CHAPTER 2
Review of Algebra
2.1 Real Numbers
The text assumes that you know these sets of numbers. You are asked to
characterize each set in Problem 1 of Chapter 1 review.
Name
Symbol
Counting numbers
or natural numbers
Set
f1, 2, 3, 4, g
Whole numbers
f

University of Saskatchewan
Department of Mathematics and Statistics
Math 264 (01) Assignment #3
Due: Monday, October 19, 2015
This is not a group assignment. The solutions you submit must be your own.
You may use a simple scientific calculator but using

University of Saskatchewan
Department of Mathematics and Statistics
Math 264 (01) Assignment #1
Due: Monday, September 21, 2015
This is not a group assignment. The solutions you submit must be your own.
You must provide detailed solutions. A correct ans

University of Saskatchewan
Department of Mathematics and Statistics
Math 264 (01) Assignment #2
Due: Wednesday, October 7, 2015
This is not a group assignment. The solutions you submit must be your own.
You must provide detailed solutions. A correct ans

Chapter 4 - Numerical Solution
of Nonlinear Equations
4.1 The Bisection Method
In this chapter, we will be interested in solving
equations of the form
f (x) = 0.
This means we will be looking for magical values x
that make f (x) = 0.
Such a number x is ca

University of Saskatchewan
Department of Mathematics & Statistics
Assignment #1 for Math258 Due Date: July 15, 2011
Pro‘bgm #1
In proof of SSS theorem in chapter 1, we choose G such that
AGBC E AE,AGCI}§ and G was outside the triangle AABC. What would
hap

University of Saskatchewan
Department of Mathematics & Statistics
fix
Assigmnent #2 for Math258 Due Date: 11113533,?on
Problem #1
In the ﬁgure ABCD is a rectangle and E lies on AC . Prove that rectangle I
and rectangle II have the same area. Use this fact

Chapter 7: Triangles and Circles
Circumcircles
Our main goal of this section is to show that for any
triangle ABC there exists a unique circle that contains the
three vertices, A, B, and C. We say that this circle is
circumscribed about ABCand call it th

Chapter 1
Congruent Triangles
DEFINITION.
Two triangles ABC and DEF
are said to be congruent if the
following six conditions all hold :
1.A D
4. AB DE
2.B E
5.BC EF
3.C F
6. AC DF
In this case, we write ABC DEF and we say
that the various congruent angles

Chapter 2
EXISTENCE AND UNIQUENESS
One of the basic axioms of Euclidean
geometry says that two points
determine a unique line.
This implies that two distinct lines cannot
intersect in two or more points, they
can either intersect in only one point or
not

Why Studying Euclidean Geometry?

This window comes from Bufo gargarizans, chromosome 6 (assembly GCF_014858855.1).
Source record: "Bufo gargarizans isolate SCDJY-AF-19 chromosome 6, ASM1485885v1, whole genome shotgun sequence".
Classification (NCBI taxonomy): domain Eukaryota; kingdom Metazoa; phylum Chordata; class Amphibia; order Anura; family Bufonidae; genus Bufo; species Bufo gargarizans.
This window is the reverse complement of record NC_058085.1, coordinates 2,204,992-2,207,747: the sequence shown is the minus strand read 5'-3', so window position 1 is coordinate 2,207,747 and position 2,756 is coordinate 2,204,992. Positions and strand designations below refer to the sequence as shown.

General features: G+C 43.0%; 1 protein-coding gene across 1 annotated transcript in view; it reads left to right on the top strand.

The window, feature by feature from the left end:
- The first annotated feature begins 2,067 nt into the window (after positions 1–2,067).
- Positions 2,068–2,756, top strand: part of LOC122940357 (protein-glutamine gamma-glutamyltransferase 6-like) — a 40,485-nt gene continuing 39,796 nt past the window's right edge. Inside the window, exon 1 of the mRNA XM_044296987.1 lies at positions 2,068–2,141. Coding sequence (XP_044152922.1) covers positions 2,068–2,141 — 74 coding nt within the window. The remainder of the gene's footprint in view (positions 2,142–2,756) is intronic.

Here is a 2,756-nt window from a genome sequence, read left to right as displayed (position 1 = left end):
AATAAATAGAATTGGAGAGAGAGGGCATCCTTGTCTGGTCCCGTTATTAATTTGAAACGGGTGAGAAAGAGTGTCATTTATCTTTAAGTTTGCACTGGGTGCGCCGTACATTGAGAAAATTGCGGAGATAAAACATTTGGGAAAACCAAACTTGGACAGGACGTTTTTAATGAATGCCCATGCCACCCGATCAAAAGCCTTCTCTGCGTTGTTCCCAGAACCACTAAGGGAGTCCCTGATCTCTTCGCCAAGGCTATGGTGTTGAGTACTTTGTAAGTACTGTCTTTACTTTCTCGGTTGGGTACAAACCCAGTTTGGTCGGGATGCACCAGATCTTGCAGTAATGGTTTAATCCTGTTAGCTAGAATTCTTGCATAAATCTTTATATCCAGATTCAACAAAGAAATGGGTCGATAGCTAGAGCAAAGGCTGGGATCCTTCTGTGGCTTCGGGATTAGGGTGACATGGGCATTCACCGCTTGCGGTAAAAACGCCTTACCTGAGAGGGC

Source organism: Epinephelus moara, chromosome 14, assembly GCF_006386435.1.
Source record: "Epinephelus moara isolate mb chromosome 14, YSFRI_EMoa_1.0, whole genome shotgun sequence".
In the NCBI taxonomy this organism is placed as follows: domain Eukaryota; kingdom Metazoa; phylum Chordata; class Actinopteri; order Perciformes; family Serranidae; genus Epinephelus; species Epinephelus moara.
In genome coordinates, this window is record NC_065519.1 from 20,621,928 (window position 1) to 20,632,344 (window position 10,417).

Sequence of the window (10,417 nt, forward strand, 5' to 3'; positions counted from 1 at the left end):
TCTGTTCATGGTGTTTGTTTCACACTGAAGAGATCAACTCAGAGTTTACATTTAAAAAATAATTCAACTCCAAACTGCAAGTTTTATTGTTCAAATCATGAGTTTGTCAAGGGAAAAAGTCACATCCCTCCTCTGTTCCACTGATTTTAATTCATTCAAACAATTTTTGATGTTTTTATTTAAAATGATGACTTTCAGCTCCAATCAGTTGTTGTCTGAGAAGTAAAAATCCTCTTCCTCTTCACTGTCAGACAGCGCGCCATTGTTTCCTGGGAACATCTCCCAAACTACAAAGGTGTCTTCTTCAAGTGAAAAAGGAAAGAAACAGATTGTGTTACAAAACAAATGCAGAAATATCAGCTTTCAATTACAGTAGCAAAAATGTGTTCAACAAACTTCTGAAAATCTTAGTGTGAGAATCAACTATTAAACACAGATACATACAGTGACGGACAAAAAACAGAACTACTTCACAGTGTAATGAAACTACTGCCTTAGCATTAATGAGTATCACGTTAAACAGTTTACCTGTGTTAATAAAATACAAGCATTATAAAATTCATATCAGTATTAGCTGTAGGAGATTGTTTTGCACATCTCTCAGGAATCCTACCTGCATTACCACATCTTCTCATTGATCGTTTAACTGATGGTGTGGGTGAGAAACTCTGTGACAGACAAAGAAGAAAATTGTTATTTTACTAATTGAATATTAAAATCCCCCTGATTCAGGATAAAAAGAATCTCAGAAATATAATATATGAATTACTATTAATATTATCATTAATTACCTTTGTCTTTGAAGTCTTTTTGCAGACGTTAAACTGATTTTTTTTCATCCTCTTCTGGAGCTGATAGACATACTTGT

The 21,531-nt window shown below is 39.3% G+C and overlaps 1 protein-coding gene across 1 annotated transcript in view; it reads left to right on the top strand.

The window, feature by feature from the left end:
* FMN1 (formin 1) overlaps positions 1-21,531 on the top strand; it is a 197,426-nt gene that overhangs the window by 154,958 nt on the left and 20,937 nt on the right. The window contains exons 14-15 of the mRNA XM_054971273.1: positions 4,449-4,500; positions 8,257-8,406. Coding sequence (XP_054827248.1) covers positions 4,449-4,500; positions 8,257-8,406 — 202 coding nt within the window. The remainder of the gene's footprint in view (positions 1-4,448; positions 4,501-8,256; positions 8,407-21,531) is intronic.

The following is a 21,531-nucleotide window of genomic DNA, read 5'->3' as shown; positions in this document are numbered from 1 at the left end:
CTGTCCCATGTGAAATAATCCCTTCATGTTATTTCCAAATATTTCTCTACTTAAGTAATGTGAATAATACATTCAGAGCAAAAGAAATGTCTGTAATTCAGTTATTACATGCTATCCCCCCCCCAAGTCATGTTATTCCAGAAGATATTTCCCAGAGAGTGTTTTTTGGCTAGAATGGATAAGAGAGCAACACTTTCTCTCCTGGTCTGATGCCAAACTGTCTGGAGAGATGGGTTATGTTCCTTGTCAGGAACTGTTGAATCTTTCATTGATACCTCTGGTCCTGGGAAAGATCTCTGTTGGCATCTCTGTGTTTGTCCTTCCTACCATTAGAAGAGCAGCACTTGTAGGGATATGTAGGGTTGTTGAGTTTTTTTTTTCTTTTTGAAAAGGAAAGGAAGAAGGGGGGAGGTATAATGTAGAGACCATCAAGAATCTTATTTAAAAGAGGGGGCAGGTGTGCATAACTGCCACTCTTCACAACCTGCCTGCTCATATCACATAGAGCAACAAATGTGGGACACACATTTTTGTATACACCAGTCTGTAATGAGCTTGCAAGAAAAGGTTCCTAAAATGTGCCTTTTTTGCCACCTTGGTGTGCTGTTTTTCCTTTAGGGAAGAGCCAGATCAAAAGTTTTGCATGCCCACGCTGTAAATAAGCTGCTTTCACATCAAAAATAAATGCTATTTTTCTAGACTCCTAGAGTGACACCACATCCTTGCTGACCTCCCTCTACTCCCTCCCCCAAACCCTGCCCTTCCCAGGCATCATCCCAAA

It is well known that most students find it difficult to learn
to do proofs. Geometry, especially Euclid, provides an
excellent setting for students to improve their proof skills.
Secondary school teachers are going to b

Chapter 3 : Area
For every polygon P we can associate to P a nonnegative real
number denoted area (P) such that
(A1) Congruent polygons have equal areas.
(A2) If P can be cut into two non-overlapping polygons P1
and P2 then area (P) = area ( P1) + area

Chapter 5 : Circles
A circle is defined by a center and a radius. Given a point
O and a length r, the circle with radius r and center O is
defined to be the set of all points A such that OA = r. Much
of this chapter will be concentrated with the relation

Problems of Chapter 4
4.1
4.2
4.3
Assume that ABC and EFG are similar. With ratio k. Let AD be an altitude of
ABC and EH be an altitude of EFG. Prove that EH = k. AD. What can you
conclude about the areas of two triangles?
In triangles ABC and DEF assume

Problems for Chapter 2
2.1
Let the lines l1 and l 2 be cut the transversal AB forming the angles a, b,
c, d, e, f, g, h, as show in the figure. Prove that the following are
equivalent:
(a) l 1 l 2
(b) a e
(c) c g
(d) b = 180 o e
(e) d h
Note: the pairs a

Problems for Chapter 1
1.1
1.2
1.3
1.4
1.5
1.6
1.7
There are six conditions in the definition of congruent triangles,
Labeled (1),(2),(3),(4),(5),(6).make a list of all (20) three-element
subsets of (1),(6) and, for each one, tell whether it as hypothesis

Chapter 4 : Similar Triangles
Informally, similar triangles can be thought of as having
the same shape but different sizes. If you had a picture of a
triangle and you enlarged it, the result would be similar to
the original triangle. Here is the precise

University of Saskatchewan
Department of Mathematics & Statistics
Assignment #1 for Math258
Due Date: Feb 23, 2016
_
Problem #1.
Assume that in ABC, a = 4, b= 9, and c=11. Calculate the area, the
perimeter and the length of each of the three altitudes.
Pr

University of Saskatchewan
Department of Mathematics
& Statistics
Lec
Sec
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04
06
96
21488
21490
21491
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Lab
Sec
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PAWS
CRN
IMPORTANT: Midterm dates pending College approval
Course Outline
Course Number & Name: Math 116.3, Calculus II
2014-2015 Ter